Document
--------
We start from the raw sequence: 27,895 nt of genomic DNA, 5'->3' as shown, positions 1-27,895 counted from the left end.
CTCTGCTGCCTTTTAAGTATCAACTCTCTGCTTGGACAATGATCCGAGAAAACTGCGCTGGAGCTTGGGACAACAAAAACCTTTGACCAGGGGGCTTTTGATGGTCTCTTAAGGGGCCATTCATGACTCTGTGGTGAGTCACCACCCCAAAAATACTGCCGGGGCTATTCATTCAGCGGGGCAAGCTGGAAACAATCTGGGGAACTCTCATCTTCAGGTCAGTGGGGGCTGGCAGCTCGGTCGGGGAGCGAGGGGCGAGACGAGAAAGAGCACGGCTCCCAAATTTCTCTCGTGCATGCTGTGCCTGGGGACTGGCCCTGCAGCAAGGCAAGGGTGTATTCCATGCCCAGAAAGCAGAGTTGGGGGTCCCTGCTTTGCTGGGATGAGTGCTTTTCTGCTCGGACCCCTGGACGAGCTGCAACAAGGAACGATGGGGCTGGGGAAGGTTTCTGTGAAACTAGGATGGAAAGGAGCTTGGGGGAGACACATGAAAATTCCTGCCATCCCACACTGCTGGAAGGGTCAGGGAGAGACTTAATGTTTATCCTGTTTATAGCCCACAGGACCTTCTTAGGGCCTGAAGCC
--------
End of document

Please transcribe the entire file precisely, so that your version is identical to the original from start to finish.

We start from the raw sequence: 27,895 nt of genomic DNA, 5'->3' as shown, positions 1-27,895 counted from the left end.
CTCTGCTGCCTTTTAAGTATCAACTCTCTGCTTGGACAATGATCCGAGAAAACTGCGCTGGAGCTTGGGACAACAAAAACCTTTGACCAGGGGGCTTTTGATGGTCTCTTAAGGGGCCATTCATGACTCTGTGGTGAGTCACCACCCCAAAAATACTGCCGGGGCTATTCATTCAGCGGGGCAAGCTGGAAACAATCTGGGGAACTCTCATCTTCAGGTCAGTGGGGGCTGGCAGCTCGGTCGGGGAGCGAGGGGCGAGACGAGAAAGAGCACGGCTCCCAAATTTCTCTCGTGCATGCTGTGCCTGGGGACTGGCCCTGCAGCAAGGCAAGGGTGTATTCCATGCCCAGAAAGCAGAGTTGGGGGTCCCTGCTTTGCTGGGATGAGTGCTTTTCTGCTCGGACCCCTGGACGAGCTGCAACAAGGAACGATGGGGCTGGGGAAGGTTTCTGTGAAACTAGGATGGAAAGGAGCTTGGGGGAGACACATGAAAATTCCTGCCATCCCACACTGCTGGAAGGGTCAGGGAGAGACTTAATGTTTATCCTGTTTATAGCCCACAGGACCTTCTTAGGGCCTGAAGCC